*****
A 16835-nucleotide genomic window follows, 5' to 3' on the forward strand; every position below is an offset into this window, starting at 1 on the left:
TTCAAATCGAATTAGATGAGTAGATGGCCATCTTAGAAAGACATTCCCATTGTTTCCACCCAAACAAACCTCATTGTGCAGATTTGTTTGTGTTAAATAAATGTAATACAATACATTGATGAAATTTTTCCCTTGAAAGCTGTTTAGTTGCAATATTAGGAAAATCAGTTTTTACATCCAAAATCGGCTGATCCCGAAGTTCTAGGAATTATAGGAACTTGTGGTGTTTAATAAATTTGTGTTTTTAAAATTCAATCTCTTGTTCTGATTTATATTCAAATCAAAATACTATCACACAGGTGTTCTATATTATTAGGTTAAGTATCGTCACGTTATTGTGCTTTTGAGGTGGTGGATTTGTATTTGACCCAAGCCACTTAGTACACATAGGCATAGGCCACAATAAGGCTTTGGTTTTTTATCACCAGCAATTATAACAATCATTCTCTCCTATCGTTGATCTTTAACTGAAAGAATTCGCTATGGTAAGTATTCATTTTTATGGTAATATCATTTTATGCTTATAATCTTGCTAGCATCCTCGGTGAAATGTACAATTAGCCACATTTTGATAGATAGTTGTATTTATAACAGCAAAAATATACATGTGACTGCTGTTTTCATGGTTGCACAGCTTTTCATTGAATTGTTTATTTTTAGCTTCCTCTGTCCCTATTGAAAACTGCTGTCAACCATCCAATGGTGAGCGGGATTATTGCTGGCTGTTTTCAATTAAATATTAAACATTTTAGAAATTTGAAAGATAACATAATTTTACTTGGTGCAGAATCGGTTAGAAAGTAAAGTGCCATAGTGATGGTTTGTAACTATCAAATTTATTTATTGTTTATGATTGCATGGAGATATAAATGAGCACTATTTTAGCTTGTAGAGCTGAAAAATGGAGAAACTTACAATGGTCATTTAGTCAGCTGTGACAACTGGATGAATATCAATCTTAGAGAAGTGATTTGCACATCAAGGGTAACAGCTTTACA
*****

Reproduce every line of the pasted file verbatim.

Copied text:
A 16835-nucleotide genomic window follows, 5' to 3' on the forward strand; every position below is an offset into this window, starting at 1 on the left:
TTCAAATCGAATTAGATGAGTAGATGGCCATCTTAGAAAGACATTCCCATTGTTTCCACCCAAACAAACCTCATTGTGCAGATTTGTTTGTGTTAAATAAATGTAATACAATACATTGATGAAATTTTTCCCTTGAAAGCTGTTTAGTTGCAATATTAGGAAAATCAGTTTTTACATCCAAAATCGGCTGATCCCGAAGTTCTAGGAATTATAGGAACTTGTGGTGTTTAATAAATTTGTGTTTTTAAAATTCAATCTCTTGTTCTGATTTATATTCAAATCAAAATACTATCACACAGGTGTTCTATATTATTAGGTTAAGTATCGTCACGTTATTGTGCTTTTGAGGTGGTGGATTTGTATTTGACCCAAGCCACTTAGTACACATAGGCATAGGCCACAATAAGGCTTTGGTTTTTTATCACCAGCAATTATAACAATCATTCTCTCCTATCGTTGATCTTTAACTGAAAGAATTCGCTATGGTAAGTATTCATTTTTATGGTAATATCATTTTATGCTTATAATCTTGCTAGCATCCTCGGTGAAATGTACAATTAGCCACATTTTGATAGATAGTTGTATTTATAACAGCAAAAATATACATGTGACTGCTGTTTTCATGGTTGCACAGCTTTTCATTGAATTGTTTATTTTTAGCTTCCTCTGTCCCTATTGAAAACTGCTGTCAACCATCCAATGGTGAGCGGGATTATTGCTGGCTGTTTTCAATTAAATATTAAACATTTTAGAAATTTGAAAGATAACATAATTTTACTTGGTGCAGAATCGGTTAGAAAGTAAAGTGCCATAGTGATGGTTTGTAACTATCAAATTTATTTATTGTTTATGATTGCATGGAGATATAAATGAGCACTATTTTAGCTTGTAGAGCTGAAAAATGGAGAAACTTACAATGGTCATTTAGTCAGCTGTGACAACTGGATGAATATCAATCTTAGAGAAGTGATTTGCACATCAAGGGTAACAGCTTTACA